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Samsung Unveils Chromebook 2 Powered by Exynos 5 Octa

By - Source: Tom's Hardware US | B 12 comments

With Mobile World Congress behind us, Samsung is shifting its focus from smartphones and smartwatches to Chromebooks.

We heard rumors late on Friday of a new Samsung Chromebook with faux-leather styling. Today, Samsung officially announced its Chromebook 2 series. Available in 11.6- and 13.3-inch configurations, Samsung's newest Chromebooks use the company's own Eynos 5 Octa processors, as well as full day battery life, and $100 of preloaded software (including Air Droid Premium, Wunderlist Pro, and LittleBridge.com). 

   

Under the hood you're looking at a 13.2-inch Full HD 1920 x 1080 display and a Samsung Exynos 5 Octa clocked to 2.1 GHz with 2 MB of L2 cache with 4 GB of DDR3L RAM. There's also 16 GB of storage, a 720p HD web cam, HDMI, USB 3.0, USB 2.0, MicroSD, and an 8.5 hour battery. The smaller 11.6-inch model packs a 1366 x 786 HD LED panel, an Exynos 5 Octa clocked to 1.9 GHz, 2 MB of L2 cache, and the same 4 GB of RAM. It also has 16 GB of iNAND embedded storage, a 720p web cam, and the same array of ports found in its bigger brother. The battery on this model is only rated at 8 hours, though Samsung didn't provide specifics on the size of the battery in each model.  The 11.5-inch model weighs under 2.5 pounds, while the 13.3-inch model weighs just shy of 3.1 pounds.

   

The 13.3-inch model is only available in 'Luminous Titan Gray' (pictured up top), while the smaller 11.6-inch version of the Chromebook 2 will be available in 'Jet Black' and 'Classic White.' Both will be out next month. The 11.6-inch version will set you back $320, while the bigger 13.3-inch model is priced at $400. No word on international availability just yet, but we'll keep you posted on that front!

[UPDATE] Samsung has let us know that the battery size is 30 Wh and 36.5 Wh in the 11.6- and 13.3-inch models, respectively.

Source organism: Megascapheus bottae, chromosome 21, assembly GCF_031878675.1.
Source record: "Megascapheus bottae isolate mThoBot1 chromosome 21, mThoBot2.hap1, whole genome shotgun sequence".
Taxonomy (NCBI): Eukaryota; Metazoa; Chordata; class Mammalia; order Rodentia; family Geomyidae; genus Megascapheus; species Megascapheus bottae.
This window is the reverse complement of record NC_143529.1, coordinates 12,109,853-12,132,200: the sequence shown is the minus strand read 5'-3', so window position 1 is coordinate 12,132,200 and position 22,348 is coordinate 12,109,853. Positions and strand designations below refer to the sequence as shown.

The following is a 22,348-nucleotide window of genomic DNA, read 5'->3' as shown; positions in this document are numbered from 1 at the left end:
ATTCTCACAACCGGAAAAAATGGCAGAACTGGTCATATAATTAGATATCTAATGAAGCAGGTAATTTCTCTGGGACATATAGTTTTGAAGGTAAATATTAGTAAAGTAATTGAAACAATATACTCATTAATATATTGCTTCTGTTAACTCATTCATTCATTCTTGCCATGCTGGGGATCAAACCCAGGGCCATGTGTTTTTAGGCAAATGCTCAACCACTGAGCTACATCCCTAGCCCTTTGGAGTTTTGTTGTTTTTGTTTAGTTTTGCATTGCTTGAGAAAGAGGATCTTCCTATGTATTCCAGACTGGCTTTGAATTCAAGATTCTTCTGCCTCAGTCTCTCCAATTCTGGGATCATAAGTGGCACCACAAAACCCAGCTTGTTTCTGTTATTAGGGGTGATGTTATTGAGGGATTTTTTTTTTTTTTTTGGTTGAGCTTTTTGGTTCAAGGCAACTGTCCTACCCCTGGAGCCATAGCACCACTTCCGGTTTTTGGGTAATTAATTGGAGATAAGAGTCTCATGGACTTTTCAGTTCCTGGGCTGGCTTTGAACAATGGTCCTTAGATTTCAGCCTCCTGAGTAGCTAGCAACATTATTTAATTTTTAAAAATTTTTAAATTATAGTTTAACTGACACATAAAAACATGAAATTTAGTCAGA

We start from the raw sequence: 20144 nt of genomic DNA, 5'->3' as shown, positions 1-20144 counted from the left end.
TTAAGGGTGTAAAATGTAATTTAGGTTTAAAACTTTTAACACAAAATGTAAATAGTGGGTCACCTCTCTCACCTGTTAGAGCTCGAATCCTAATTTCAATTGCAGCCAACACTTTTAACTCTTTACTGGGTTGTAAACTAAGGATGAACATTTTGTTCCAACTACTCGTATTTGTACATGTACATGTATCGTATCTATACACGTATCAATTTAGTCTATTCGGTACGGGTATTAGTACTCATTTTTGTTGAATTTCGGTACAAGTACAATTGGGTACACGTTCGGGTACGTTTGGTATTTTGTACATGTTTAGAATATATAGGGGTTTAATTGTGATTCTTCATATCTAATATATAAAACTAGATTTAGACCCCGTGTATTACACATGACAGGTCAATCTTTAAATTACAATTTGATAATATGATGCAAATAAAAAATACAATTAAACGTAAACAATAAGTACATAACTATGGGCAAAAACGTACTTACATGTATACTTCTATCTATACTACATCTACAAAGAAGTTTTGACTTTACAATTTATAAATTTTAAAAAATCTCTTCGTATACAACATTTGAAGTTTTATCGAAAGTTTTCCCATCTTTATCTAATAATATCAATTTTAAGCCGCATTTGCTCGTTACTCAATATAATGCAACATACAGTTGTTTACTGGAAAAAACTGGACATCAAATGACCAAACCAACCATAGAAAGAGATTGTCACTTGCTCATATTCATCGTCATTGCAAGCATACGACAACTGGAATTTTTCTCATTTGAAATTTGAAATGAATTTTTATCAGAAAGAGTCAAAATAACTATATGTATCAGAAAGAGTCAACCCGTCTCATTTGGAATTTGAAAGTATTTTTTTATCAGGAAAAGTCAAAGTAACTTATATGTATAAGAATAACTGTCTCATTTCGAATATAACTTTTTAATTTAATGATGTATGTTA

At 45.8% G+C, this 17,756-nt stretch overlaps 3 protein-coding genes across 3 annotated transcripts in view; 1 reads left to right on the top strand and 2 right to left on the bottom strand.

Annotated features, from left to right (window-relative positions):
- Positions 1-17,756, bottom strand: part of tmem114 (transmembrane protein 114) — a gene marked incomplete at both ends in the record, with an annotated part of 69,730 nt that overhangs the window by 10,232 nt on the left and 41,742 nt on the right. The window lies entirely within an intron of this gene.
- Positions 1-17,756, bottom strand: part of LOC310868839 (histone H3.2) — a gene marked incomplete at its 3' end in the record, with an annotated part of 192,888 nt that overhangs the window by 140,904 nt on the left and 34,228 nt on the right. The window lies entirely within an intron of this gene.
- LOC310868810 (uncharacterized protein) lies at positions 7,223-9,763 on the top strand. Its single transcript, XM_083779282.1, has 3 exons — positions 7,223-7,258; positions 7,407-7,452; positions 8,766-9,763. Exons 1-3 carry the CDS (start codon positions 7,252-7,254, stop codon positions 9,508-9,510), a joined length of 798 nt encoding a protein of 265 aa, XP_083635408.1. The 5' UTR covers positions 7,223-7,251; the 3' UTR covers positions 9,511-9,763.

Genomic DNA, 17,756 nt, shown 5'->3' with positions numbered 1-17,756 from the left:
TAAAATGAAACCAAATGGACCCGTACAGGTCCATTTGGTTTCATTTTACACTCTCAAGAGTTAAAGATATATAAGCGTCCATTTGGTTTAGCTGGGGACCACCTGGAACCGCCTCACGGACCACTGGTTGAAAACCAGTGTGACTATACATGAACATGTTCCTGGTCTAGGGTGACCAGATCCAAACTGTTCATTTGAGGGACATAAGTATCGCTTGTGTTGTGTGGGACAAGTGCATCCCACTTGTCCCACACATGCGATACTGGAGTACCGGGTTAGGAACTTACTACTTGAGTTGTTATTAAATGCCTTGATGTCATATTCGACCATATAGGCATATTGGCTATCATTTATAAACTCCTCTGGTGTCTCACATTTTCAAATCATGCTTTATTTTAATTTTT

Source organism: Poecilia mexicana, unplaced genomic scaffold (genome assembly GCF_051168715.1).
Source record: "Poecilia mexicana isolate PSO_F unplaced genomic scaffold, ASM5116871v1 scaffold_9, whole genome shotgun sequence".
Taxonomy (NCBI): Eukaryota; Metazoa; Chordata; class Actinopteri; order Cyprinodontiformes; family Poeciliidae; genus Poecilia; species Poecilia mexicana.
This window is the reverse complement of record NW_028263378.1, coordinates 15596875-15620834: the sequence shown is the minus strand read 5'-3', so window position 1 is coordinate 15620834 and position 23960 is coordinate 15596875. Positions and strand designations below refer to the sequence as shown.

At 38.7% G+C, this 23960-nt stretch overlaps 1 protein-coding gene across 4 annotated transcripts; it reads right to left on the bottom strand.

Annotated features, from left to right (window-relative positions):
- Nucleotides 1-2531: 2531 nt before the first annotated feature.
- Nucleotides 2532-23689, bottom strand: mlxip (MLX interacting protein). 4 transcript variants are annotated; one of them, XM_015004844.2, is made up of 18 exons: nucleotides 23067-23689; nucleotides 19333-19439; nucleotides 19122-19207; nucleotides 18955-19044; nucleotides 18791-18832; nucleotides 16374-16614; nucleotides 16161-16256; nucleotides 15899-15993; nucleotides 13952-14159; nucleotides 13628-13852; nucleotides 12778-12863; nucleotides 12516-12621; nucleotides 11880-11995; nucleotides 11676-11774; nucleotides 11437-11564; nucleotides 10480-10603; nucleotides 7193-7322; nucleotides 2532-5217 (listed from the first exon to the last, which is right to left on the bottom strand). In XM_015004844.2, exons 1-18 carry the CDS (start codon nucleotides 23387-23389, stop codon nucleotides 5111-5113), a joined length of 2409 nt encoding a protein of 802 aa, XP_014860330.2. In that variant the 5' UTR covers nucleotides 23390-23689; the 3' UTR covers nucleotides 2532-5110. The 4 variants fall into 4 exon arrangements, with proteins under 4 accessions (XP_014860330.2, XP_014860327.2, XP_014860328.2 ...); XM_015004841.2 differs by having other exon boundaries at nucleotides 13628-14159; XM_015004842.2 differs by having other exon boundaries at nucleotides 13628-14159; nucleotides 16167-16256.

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  • 7 Hide
    Mike Friesen , March 3, 2014 10:06 AM
    They look nice, but it seems a little much money still for a Chromebook.
  • 5 Hide
    roger smith , March 3, 2014 10:13 AM
    Quote:
    They look nice, but it seems a little much money still for a Chromebook.
    maybe now... but give it time. chrome os is theoretically the perfect os for light computer users. i do computer repair and 99% of the problems i encounter are the result of a combination of novice computer users and microsoft windows.
  • 9 Hide
    JMcEntegart , March 3, 2014 10:16 AM
    Quote:
    They look nice, but it seems a little much money still for a Chromebook.


    Better than $1200 for the Chromebook Pixel, I guess...
  • 3 Hide
    tcb1005 , March 3, 2014 10:18 AM
    It would be nice if they offered more than 16gb storage.
  • 4 Hide
    JD88 , March 3, 2014 10:23 AM
    Very nice, especially the white model. This also gives us a Chromebook with a full HD screen for $400. I don't know of any other notebook that offers that. The screens also appear to be matte which is a huge plus IMO. Since these are using ARM chips they should also be fan-less, silent, and cool like the other ARM models are.
  • 3 Hide
    lightofhonor , March 3, 2014 10:40 AM